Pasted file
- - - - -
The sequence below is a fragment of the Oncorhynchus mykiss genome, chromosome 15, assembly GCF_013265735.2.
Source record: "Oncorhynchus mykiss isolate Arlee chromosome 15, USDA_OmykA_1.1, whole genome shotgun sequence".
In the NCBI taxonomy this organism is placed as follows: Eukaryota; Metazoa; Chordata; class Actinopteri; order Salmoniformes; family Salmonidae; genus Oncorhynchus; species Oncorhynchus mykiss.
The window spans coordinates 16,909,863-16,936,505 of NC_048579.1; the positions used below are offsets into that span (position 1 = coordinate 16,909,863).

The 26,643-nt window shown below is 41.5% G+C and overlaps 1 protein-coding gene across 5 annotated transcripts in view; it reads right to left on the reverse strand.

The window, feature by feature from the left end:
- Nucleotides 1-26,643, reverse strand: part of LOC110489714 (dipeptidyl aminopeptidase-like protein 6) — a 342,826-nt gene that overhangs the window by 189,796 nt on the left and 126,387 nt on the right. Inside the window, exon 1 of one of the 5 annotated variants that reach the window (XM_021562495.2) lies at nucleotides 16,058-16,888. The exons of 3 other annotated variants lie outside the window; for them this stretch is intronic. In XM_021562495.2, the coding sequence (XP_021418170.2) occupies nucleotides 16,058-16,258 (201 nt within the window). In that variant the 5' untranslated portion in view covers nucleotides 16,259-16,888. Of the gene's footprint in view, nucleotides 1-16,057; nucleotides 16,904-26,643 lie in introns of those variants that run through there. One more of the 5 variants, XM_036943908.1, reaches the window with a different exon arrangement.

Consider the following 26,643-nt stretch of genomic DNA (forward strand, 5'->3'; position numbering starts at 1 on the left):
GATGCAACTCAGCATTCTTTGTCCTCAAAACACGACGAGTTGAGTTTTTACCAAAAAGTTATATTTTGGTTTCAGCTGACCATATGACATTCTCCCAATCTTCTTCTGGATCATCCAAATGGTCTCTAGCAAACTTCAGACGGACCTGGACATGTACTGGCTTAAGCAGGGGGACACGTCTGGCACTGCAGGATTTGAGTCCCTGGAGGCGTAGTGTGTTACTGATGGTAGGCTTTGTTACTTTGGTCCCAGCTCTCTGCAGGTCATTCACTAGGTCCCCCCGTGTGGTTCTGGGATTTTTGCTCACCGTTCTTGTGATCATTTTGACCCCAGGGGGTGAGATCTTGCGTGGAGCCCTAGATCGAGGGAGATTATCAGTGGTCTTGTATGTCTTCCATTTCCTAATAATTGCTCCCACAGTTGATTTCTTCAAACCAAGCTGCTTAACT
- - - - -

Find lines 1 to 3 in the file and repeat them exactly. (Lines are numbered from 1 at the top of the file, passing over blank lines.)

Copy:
The sequence below is a fragment of the Oncorhynchus mykiss genome, chromosome 15, assembly GCF_013265735.2.
Source record: "Oncorhynchus mykiss isolate Arlee chromosome 15, USDA_OmykA_1.1, whole genome shotgun sequence".
In the NCBI taxonomy this organism is placed as follows: Eukaryota; Metazoa; Chordata; class Actinopteri; order Salmoniformes; family Salmonidae; genus Oncorhynchus; species Oncorhynchus mykiss.